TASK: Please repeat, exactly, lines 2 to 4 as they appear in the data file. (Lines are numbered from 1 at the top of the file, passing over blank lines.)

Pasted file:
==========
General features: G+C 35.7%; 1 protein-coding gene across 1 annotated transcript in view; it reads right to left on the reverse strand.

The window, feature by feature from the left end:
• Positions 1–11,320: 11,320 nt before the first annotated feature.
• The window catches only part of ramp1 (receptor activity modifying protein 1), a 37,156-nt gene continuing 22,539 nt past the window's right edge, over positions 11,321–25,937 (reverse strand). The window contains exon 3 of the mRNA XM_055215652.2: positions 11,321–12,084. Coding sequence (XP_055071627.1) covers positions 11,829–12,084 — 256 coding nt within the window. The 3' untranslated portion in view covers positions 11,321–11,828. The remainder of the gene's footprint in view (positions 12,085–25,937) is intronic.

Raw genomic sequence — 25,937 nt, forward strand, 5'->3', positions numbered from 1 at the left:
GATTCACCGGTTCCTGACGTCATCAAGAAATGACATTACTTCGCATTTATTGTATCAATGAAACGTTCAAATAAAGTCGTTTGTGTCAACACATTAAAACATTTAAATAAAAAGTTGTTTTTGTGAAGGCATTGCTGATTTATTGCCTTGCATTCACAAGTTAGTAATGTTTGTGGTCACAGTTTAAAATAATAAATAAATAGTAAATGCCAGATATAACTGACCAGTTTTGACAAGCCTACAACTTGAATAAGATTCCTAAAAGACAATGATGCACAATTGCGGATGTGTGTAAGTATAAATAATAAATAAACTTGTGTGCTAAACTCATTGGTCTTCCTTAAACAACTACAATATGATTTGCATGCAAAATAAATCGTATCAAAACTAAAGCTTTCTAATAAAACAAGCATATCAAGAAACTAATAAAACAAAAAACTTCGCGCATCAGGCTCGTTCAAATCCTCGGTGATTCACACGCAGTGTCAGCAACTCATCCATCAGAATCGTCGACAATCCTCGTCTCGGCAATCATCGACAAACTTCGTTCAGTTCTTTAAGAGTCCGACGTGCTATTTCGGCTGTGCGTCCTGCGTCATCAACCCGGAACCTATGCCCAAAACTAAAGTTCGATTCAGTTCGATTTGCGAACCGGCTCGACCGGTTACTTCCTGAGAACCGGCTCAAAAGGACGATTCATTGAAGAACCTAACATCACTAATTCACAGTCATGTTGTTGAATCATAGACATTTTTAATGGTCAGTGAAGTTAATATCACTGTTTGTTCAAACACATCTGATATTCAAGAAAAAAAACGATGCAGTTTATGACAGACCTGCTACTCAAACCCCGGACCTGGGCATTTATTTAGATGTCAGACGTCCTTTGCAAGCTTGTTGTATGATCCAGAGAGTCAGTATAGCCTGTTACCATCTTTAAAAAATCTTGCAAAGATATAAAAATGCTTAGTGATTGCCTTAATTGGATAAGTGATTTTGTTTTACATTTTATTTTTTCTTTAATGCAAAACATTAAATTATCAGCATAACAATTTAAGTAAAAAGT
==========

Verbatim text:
The window, feature by feature from the left end:
• Positions 1–11,320: 11,320 nt before the first annotated feature.
• The window catches only part of ramp1 (receptor activity modifying protein 1), a 37,156-nt gene continuing 22,539 nt past the window's right edge, over positions 11,321–25,937 (reverse strand). The window contains exon 3 of the mRNA XM_055215652.2: positions 11,321–12,084. Coding sequence (XP_055071627.1) covers positions 11,829–12,084 — 256 coding nt within the window. The 3' untranslated portion in view covers positions 11,321–11,828. The remainder of the gene's footprint in view (positions 12,085–25,937) is intronic.